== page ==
As well as acting as a 'rescue' home for big cats - some who cannot stay at their zoo of origin or who are taken from unregistered or irresponsible private owners - CST also works in conservation and has purchased a tract of land in Argentina specifically to ensure that the cats in that area are protected. Managing a large reserve in Southern America is admirable, and going to visit animals in the wild would be challenging to say the least, but I was privileged to meet some of these amazing animals at CST in Hertfordshire.


Snow leopards are a particular success story, with a content breeding pair providing additional animals for zoos and collections around the world who are building up the population with a view to release back into the wild. Sounds easy, but my goodness, it isn't. One of the problems with captive breeding isn't just the animals' reluctance (as the Pandas in Scotland have demonstrated) or even enthusiasm, but gene pools and potential homes/relocation/care etc.


They say that a genetically stable group of any animal should have at least 200 individuals. Amur leopards (which you can also see at CST) have about 40 left in the wild. We don't have that many of some species in captivity, and many of them are related and you can't interbreed, or cross-breed, without causing more problems. 


Is captive breeding the answer? Long term, probably no, short term we have little option if we do not want to lose some species all together (which inevitably will happen).  We need to reduce the impact that humans have on wild habitats, change our own habits and reduce consumerism. That's not going to happen short or long-term I fear. Perhaps we can, with a concerted effort, create protected habitats where our endangered species can survive, but with the global pollution of air, sea and river - even there they won't be safe.


Still, as the starfish story goes, we can make a difference even to one, so I for one won't give up my commitment to conservation. 


More photos of my visit to CST here http://www.flickr.com/photos/8100559@N04/


Monday, April 09, 2012

This single life part three - a bit of psychology

I remember many years ago thinking how difficult it would be to split from your partner. How could you walk around knowing that someone else knew so much about you? All the intimate details you shared, the thoughts, hopes, desires and experiences. All those things, how could you cope, not being connected to that person, knowing they could tell those things to others and have no reason to keep faith with you, once you were split? It was just unthinkable to me at the time.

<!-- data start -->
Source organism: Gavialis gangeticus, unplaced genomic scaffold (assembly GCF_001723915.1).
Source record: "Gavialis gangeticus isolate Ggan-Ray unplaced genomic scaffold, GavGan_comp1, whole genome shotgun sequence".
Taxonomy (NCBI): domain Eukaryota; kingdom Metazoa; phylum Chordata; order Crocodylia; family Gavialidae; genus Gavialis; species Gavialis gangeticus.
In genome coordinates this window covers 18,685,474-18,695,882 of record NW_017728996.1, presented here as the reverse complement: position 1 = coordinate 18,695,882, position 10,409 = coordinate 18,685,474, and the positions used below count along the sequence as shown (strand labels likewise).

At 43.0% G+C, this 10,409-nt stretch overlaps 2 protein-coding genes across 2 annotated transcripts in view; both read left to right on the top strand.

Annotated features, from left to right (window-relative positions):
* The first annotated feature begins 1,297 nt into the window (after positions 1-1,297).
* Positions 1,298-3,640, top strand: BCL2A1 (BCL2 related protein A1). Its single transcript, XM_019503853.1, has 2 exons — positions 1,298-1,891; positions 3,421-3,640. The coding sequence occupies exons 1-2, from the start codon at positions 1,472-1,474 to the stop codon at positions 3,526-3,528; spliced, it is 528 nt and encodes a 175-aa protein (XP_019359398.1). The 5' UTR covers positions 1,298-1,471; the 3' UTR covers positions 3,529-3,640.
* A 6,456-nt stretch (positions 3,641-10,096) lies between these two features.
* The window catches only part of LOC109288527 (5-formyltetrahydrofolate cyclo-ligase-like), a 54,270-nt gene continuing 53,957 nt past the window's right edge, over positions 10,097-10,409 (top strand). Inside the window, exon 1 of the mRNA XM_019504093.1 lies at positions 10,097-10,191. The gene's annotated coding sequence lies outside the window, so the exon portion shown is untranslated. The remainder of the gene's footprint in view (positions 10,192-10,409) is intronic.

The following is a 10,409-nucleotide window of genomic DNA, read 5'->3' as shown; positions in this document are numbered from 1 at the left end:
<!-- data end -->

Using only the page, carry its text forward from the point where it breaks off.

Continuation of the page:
Little did I imagine then that I would be in that position one day. But interestingly, I now know what you do. Firstly, you don't (in my experience) want to share all those personal things and pollute those memories and experiences. They were your history, and yours to keep and treasure (or forget as appropriate).

And there is a way to protect yourself - at least this is how it's worked for me. You build new memories, experiences and thoughts, hopes, desires - that are not shared with that person. People (and especially the ex) only know what you care to share. It's like a shield, something you have that they do not have access to, cannot expose or share wantonly. I'm not saying that they would want to (though some of the splits I've heard about have been very bitter and cruel in some ways), but it's that re-building of self, of a self that is not totally shared with one person, that happens. And that's how you move on.

I'm learning to rebuild myself and to find a new identity. But I am not actually that different, it's just finding out how I can be me in a new context, a context that is not bound by a relationship. Maybe a tattoo (above) seems a daft self-assertion, but it's just one little thing that I chose to share now, and the decision was mine and the pleasure I take in it is very much mine.

The photo I have shown here is one taken at a make-over day I had with my gorgeous daughter. I enjoyed the day and in my mind I look very different to how the camera tells it (OMG, I'm soooo old!) but with a bit of tweaking (not telling exactly what) this photo came out OK.

Vulnerable still? I guess always. But better able to cope with it now.

Tuesday, April 03, 2012

Happy anniversary

On April 3rd 2006 I started my blog. And - amazingly - I'm still here. Still posting fairly regularly, still telling tales of odd gigs, nice nights out, my friends and pets and other odd adventures.

So it's time to question (why not?) - what is the purpose of my blog? Firstly it is very useful for me. I often have weird dreams, or enjoyable days out, and I want to remember them. I am no good at keeping a diary but I do like story telling.

Secondly I would like to share some of my life. Why? Well, pure ego of course, why else? But before you assume I am someone who thinks rather well of themselves and is perhaps a little smug, think about the word ego. According to one reputable psychology post, it's something in me that stops me murdering a bad driver. According to the dictionary, it is your conscious mind, the part of your identity that you consider your "self." 

There, that's two reasons, but the third is a desire to entertain. I do like to make people laugh, smile, and engage with other people in lots of ways. And a blog is not a bad way of doing it.

So, if you are visiting my blog today for the first time, or you have visited it before, please take a look through the history of posts, or use some of the labels to browse. I hope you will find something in here to touch, or amuse; I would hesitate to say enlighten, it ain't that kinda blog.